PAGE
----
Megan Johnson McCullough –Water: Used 100 different ways but when it is time to heat up or chill out this liquid??
We use life’s most important element hundreds of times per day in many different ways. From showering to quenching our thirst, H2O is part of all that we do. Sometimes we use cold water, sometimes room temperature and sometimes we use it hot.
There is no label on water that reads, “For best results….” Temperature can be trial and error or totally based on preference. Science tells us there are two hydrogen atoms and one oxygen atom but what happens when you heat or cool this liquid??
Drinking water: For this, the winner is cold water. It passes through the stomach faster which means the intestines absorb it quicker, and hydration occurs faster. The American College of Sports Medicine says that drinks should be between 50 and 72 degrees F for optimal hydration. How much of this cold water should you drink?? Well, that depends on a number of factors. Every cell of our body needs water. It gets rid of waist, keeps our body temperature in check, and lubricates our joints. 60% of our body weight is water. We lose water through urination, sweat, and even breathing. About 20% of the water we need can come from our food. However, for most adults, men should consume about 15.5 cups or 3.7 liters and women should have 11.5 cups or 2.7 liters. Probably more than assumed.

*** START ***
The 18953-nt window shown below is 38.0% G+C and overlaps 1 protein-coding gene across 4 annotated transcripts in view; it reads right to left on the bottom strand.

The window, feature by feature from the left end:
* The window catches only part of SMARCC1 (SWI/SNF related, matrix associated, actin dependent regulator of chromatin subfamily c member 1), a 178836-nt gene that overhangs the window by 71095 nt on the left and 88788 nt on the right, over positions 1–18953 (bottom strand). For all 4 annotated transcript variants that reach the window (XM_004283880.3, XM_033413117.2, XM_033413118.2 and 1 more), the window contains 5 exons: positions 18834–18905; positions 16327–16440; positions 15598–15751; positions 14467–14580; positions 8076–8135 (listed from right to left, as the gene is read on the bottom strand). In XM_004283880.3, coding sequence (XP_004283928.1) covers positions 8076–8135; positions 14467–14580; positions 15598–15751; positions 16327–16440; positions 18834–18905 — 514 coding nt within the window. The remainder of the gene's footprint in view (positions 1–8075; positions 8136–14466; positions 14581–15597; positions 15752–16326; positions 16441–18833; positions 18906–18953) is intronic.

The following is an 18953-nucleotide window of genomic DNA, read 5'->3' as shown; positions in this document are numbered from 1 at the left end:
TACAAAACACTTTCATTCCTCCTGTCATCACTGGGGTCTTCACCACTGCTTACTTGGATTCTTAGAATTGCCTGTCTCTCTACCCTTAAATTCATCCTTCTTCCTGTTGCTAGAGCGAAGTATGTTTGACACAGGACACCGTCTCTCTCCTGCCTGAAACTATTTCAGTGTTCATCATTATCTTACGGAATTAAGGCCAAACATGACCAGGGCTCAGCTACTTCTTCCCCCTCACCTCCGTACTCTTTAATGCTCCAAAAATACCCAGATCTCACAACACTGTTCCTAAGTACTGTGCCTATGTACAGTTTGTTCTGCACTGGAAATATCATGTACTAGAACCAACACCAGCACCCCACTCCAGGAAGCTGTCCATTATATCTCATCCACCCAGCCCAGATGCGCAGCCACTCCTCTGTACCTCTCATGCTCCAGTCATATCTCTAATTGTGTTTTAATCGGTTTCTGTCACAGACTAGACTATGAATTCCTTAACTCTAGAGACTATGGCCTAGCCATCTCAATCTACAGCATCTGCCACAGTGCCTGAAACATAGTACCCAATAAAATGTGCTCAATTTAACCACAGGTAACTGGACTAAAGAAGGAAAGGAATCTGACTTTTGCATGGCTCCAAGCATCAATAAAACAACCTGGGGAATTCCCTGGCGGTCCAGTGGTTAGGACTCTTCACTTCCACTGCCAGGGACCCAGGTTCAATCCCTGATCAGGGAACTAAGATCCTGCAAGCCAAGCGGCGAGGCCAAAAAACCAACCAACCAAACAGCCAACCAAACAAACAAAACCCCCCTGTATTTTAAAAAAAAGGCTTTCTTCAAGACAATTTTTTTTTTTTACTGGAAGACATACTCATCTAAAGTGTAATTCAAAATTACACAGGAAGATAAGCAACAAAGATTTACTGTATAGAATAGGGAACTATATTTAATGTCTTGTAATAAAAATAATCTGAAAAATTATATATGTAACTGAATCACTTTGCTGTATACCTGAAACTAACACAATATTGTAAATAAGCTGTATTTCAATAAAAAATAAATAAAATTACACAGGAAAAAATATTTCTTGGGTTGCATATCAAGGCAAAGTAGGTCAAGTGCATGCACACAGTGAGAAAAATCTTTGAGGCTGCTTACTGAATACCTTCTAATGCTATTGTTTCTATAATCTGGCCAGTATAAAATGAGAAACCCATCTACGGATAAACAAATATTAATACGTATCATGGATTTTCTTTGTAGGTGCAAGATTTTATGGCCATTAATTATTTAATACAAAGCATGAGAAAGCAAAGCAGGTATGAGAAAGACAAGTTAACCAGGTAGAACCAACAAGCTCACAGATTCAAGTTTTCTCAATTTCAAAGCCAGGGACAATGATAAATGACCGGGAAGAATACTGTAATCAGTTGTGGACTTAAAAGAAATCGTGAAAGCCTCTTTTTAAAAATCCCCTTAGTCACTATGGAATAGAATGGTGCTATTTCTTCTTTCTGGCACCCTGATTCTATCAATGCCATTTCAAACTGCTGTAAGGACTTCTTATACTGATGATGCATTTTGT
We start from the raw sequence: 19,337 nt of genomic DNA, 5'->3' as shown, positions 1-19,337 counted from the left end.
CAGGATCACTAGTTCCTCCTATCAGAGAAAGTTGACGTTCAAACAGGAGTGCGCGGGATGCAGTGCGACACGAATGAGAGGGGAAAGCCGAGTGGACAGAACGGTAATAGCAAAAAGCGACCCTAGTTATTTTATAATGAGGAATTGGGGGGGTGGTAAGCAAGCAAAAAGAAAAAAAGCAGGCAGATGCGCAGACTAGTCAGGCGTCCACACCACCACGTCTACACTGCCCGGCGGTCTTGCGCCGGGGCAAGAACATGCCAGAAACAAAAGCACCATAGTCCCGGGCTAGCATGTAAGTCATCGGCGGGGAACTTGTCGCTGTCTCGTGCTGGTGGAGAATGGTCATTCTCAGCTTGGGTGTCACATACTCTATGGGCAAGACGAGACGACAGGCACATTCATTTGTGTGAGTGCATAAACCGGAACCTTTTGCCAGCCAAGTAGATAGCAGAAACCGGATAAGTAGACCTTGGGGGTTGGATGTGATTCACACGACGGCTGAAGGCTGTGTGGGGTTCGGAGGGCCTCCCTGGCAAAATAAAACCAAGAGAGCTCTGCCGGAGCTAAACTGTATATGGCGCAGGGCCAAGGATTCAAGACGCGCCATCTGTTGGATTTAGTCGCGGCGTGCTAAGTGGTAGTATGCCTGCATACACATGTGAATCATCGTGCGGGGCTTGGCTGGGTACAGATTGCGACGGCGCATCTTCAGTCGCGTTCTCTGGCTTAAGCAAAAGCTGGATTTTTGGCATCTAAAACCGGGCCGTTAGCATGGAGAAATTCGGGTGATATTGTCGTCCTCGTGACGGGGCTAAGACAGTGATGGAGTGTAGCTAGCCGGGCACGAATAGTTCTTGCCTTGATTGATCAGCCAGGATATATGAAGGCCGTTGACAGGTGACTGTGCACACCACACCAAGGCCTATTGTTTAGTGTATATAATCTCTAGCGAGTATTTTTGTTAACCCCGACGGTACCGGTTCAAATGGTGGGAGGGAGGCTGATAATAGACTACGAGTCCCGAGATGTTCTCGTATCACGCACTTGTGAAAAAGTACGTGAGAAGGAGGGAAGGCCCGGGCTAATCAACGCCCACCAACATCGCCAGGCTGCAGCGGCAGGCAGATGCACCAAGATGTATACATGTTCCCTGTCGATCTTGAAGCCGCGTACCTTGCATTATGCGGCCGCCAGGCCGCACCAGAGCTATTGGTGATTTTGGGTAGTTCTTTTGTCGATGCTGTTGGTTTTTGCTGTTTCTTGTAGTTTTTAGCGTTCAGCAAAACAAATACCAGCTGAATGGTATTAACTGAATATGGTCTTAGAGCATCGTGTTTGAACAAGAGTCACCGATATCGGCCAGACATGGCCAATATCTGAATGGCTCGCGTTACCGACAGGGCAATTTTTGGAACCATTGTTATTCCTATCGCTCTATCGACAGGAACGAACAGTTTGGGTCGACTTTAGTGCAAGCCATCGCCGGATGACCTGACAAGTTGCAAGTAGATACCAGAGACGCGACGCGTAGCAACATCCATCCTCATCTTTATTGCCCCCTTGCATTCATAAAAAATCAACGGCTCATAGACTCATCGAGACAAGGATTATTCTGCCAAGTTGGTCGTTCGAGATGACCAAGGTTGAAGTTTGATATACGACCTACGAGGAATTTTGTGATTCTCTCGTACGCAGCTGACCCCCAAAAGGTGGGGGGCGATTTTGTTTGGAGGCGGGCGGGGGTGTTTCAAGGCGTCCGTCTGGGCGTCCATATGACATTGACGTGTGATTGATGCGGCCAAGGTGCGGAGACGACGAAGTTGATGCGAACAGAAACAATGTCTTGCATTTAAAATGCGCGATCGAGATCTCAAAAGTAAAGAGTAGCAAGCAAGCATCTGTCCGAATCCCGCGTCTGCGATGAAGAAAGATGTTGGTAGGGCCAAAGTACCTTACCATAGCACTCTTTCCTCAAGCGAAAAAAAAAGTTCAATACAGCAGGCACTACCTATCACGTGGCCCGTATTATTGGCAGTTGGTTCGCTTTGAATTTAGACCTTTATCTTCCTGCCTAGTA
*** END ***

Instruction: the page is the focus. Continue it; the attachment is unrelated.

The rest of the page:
Showering: Hot or cold this daily cleaning task exposes our skin to different temperatures. The hotter the drops, the more natural oil from the skin gets stripped. Dry, cracked skin has never been a good look. Leave that for winter. Lukewarm is best which opens the pores (good for face washing too) and washes away bacteria. You don’t have to burn off the germs with extreme heat. Warm water for washing hair is also ideal. Hot water can damage the hair. Shampoo works its magic best with warm water.
Toothbrushing: There’s no science behind toothbrushing water temp, so do so at your discretion. I would say most of us just do room temperature.
Washing the dishes: The water should be about 120 degrees F. That is almost too hot to touch but this necessary to kill off an bacteria and grease. The key is that hot water dries quicker so the bacteria has less time to come back.
Washing produce: It’s actually best to use room temperature. Some of us like that fresh feeling of washing off fruits and veggies with cold water. However, cold water can actually perpetuate bacteria when it enters the cracks of the skin. Warm water transpires wilting faster. So just go with room temp.
Watering plants: Best at room temperature. Hot water causes damage to the roots and can even kill the plant. Cold water causes dormancy, so it won’t optimally grow.
We need to drink and use this liquid readily. If we are going to do something, we are going to do it right, so using the best temperatures is important. Cheers to H2O and proper hydration, cleaning, bathing, and watering.
Megan Johnson McCullough Every BODY’s Fit www.everybodysfitoceanside.com(760)201-6784